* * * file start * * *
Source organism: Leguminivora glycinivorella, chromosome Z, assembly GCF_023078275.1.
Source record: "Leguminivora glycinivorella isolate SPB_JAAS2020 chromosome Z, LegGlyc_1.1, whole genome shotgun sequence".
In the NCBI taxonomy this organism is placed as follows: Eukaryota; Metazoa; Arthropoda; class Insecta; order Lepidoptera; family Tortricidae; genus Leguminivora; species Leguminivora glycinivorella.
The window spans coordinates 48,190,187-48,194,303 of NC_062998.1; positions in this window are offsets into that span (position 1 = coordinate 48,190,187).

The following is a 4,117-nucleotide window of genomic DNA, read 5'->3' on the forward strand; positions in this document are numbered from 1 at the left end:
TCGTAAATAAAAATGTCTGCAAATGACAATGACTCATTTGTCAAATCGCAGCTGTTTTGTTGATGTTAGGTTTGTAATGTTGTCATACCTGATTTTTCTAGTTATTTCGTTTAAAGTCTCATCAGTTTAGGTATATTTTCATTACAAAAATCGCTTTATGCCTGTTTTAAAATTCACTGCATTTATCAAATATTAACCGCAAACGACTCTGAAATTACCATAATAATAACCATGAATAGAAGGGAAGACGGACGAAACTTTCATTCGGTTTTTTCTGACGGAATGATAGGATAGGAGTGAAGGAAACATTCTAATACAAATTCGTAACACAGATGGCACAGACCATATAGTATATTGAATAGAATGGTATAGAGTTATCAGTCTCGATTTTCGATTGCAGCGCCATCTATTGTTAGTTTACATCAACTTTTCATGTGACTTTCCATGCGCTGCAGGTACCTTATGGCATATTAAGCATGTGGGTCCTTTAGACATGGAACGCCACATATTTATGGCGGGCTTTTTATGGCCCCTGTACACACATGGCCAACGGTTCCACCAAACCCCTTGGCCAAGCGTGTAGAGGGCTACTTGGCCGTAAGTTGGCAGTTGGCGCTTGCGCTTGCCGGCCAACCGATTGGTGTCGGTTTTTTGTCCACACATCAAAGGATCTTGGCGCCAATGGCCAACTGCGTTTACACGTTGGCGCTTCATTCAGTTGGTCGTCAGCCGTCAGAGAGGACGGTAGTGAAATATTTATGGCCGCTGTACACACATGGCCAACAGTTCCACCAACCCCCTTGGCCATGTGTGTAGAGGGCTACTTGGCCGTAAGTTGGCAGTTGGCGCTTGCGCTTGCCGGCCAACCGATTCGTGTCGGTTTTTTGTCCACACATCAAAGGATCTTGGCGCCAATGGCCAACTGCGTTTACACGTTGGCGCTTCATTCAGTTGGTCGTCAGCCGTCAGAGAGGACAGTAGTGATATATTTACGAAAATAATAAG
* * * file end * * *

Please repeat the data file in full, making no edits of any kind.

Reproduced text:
Source organism: Leguminivora glycinivorella, chromosome Z, assembly GCF_023078275.1.
Source record: "Leguminivora glycinivorella isolate SPB_JAAS2020 chromosome Z, LegGlyc_1.1, whole genome shotgun sequence".
In the NCBI taxonomy this organism is placed as follows: Eukaryota; Metazoa; Arthropoda; class Insecta; order Lepidoptera; family Tortricidae; genus Leguminivora; species Leguminivora glycinivorella.
The window spans coordinates 48,190,187-48,194,303 of NC_062998.1; positions in this window are offsets into that span (position 1 = coordinate 48,190,187).

The following is a 4,117-nucleotide window of genomic DNA, read 5'->3' on the forward strand; positions in this document are numbered from 1 at the left end:
TCGTAAATAAAAATGTCTGCAAATGACAATGACTCATTTGTCAAATCGCAGCTGTTTTGTTGATGTTAGGTTTGTAATGTTGTCATACCTGATTTTTCTAGTTATTTCGTTTAAAGTCTCATCAGTTTAGGTATATTTTCATTACAAAAATCGCTTTATGCCTGTTTTAAAATTCACTGCATTTATCAAATATTAACCGCAAACGACTCTGAAATTACCATAATAATAACCATGAATAGAAGGGAAGACGGACGAAACTTTCATTCGGTTTTTTCTGACGGAATGATAGGATAGGAGTGAAGGAAACATTCTAATACAAATTCGTAACACAGATGGCACAGACCATATAGTATATTGAATAGAATGGTATAGAGTTATCAGTCTCGATTTTCGATTGCAGCGCCATCTATTGTTAGTTTACATCAACTTTTCATGTGACTTTCCATGCGCTGCAGGTACCTTATGGCATATTAAGCATGTGGGTCCTTTAGACATGGAACGCCACATATTTATGGCGGGCTTTTTATGGCCCCTGTACACACATGGCCAACGGTTCCACCAAACCCCTTGGCCAAGCGTGTAGAGGGCTACTTGGCCGTAAGTTGGCAGTTGGCGCTTGCGCTTGCCGGCCAACCGATTGGTGTCGGTTTTTTGTCCACACATCAAAGGATCTTGGCGCCAATGGCCAACTGCGTTTACACGTTGGCGCTTCATTCAGTTGGTCGTCAGCCGTCAGAGAGGACGGTAGTGAAATATTTATGGCCGCTGTACACACATGGCCAACAGTTCCACCAACCCCCTTGGCCATGTGTGTAGAGGGCTACTTGGCCGTAAGTTGGCAGTTGGCGCTTGCGCTTGCCGGCCAACCGATTCGTGTCGGTTTTTTGTCCACACATCAAAGGATCTTGGCGCCAATGGCCAACTGCGTTTACACGTTGGCGCTTCATTCAGTTGGTCGTCAGCCGTCAGAGAGGACAGTAGTGATATATTTACGAAAATAATAAG